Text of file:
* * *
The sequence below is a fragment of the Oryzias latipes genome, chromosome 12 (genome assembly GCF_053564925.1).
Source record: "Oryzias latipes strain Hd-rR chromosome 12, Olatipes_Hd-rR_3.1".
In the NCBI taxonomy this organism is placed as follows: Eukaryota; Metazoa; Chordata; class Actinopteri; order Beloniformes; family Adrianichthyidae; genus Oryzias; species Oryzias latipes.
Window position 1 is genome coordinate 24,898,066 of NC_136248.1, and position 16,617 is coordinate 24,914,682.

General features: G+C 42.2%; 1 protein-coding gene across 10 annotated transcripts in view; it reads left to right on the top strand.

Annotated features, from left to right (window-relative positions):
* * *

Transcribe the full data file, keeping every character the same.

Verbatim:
The sequence below is a fragment of the Oryzias latipes genome, chromosome 12 (genome assembly GCF_053564925.1).
Source record: "Oryzias latipes strain Hd-rR chromosome 12, Olatipes_Hd-rR_3.1".
In the NCBI taxonomy this organism is placed as follows: Eukaryota; Metazoa; Chordata; class Actinopteri; order Beloniformes; family Adrianichthyidae; genus Oryzias; species Oryzias latipes.
Window position 1 is genome coordinate 24,898,066 of NC_136248.1, and position 16,617 is coordinate 24,914,682.

General features: G+C 42.2%; 1 protein-coding gene across 10 annotated transcripts in view; it reads left to right on the top strand.

Annotated features, from left to right (window-relative positions):